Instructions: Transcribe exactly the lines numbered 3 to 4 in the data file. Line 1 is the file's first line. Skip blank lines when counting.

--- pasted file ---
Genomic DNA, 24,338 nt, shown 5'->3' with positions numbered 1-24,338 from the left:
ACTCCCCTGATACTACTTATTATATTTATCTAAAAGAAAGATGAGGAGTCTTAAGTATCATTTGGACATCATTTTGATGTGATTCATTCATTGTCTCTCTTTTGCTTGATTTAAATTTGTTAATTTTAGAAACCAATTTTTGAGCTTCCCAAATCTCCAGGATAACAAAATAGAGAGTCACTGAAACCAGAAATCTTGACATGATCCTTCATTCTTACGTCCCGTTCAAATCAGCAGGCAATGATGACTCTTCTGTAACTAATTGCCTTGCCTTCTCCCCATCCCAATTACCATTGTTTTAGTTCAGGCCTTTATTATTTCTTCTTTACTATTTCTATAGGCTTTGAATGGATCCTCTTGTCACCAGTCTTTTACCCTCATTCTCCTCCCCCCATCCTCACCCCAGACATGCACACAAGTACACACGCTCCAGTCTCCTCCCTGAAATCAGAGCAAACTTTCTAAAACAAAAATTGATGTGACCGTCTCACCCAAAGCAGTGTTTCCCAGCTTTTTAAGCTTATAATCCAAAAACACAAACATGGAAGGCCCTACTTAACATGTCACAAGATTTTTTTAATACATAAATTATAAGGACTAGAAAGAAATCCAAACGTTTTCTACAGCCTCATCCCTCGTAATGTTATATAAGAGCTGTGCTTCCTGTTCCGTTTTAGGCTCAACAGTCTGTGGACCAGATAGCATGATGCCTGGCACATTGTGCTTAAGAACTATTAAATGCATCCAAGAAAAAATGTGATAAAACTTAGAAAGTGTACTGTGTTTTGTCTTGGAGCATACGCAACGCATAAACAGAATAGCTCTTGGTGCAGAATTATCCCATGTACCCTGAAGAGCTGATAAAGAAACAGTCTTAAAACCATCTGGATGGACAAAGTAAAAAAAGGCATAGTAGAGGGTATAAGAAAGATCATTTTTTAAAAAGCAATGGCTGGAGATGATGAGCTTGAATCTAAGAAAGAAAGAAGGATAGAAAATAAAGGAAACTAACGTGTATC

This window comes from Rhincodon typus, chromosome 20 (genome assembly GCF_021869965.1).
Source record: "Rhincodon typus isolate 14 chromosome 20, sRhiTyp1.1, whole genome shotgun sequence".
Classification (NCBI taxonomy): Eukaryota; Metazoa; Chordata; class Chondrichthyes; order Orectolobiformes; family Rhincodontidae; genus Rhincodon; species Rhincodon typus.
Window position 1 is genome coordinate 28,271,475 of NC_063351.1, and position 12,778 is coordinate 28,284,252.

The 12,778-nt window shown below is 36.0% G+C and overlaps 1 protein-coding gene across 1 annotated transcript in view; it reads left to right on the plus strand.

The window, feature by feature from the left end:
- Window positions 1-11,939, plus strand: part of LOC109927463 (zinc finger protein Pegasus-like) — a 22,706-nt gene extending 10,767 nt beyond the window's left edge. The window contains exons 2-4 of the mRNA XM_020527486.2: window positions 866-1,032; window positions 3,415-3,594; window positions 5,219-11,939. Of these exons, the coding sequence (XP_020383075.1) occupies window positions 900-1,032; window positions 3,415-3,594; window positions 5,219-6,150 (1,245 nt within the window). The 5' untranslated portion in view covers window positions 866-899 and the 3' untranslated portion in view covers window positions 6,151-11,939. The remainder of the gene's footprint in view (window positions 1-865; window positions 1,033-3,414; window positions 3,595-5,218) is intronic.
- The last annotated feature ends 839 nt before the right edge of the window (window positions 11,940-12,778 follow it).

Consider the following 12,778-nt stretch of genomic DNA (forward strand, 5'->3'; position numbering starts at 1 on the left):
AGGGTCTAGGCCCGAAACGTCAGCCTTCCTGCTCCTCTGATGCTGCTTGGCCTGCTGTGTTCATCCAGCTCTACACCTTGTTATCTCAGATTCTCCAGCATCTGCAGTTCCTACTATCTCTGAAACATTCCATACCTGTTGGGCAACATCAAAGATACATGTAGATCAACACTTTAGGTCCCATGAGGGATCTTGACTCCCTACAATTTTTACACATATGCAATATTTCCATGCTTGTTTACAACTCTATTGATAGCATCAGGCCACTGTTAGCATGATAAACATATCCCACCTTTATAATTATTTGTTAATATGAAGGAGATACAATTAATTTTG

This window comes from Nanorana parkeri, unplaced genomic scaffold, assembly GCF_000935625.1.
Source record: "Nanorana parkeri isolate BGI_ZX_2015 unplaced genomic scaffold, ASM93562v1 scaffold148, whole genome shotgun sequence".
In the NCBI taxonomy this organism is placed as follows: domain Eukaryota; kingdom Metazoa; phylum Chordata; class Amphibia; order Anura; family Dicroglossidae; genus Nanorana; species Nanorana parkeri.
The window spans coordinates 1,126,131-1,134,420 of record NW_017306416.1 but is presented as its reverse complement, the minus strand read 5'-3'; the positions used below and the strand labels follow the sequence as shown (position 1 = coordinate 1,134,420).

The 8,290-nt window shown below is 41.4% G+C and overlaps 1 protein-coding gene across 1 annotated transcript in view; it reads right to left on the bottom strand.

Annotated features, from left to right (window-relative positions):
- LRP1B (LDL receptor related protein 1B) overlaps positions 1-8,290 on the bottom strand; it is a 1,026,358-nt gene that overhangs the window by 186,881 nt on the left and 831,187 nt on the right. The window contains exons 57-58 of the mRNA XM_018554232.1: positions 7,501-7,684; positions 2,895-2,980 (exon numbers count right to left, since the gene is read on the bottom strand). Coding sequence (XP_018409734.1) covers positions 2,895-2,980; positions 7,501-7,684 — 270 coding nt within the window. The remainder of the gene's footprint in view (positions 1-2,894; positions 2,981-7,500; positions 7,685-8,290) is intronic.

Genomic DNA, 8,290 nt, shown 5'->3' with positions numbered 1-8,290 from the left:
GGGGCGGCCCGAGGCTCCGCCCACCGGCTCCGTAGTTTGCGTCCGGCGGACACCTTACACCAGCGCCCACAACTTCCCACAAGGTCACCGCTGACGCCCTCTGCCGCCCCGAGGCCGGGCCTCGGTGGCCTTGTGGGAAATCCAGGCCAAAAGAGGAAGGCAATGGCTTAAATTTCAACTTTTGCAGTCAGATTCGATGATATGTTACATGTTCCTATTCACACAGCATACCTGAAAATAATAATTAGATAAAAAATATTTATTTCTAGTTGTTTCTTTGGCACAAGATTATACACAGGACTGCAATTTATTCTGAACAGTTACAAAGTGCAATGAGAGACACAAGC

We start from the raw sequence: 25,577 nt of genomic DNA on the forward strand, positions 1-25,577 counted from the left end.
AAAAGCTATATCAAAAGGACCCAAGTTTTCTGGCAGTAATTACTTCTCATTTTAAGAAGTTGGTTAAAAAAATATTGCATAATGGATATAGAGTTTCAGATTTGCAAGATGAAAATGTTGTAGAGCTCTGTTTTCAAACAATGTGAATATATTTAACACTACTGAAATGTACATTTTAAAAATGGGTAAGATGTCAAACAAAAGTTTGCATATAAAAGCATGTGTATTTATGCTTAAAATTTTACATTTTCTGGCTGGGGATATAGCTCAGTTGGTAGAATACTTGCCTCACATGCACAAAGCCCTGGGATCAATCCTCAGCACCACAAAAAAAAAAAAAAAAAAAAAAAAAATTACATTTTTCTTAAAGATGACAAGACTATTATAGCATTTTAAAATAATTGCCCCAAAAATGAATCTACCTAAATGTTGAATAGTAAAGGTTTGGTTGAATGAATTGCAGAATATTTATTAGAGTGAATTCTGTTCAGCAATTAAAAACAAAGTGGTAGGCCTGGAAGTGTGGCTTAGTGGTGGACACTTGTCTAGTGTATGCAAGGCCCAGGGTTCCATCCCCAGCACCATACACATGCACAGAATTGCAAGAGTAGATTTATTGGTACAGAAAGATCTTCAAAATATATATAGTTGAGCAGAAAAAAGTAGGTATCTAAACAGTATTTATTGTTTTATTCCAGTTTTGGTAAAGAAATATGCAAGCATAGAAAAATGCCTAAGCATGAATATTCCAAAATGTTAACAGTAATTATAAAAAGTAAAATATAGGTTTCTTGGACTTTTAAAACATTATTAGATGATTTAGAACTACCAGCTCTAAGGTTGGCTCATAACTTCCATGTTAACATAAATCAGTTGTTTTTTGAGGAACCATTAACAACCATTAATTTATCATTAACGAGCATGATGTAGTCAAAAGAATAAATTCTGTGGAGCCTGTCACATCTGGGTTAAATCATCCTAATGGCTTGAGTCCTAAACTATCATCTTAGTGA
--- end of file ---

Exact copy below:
This window comes from Rhincodon typus, chromosome 20 (genome assembly GCF_021869965.1).
Source record: "Rhincodon typus isolate 14 chromosome 20, sRhiTyp1.1, whole genome shotgun sequence".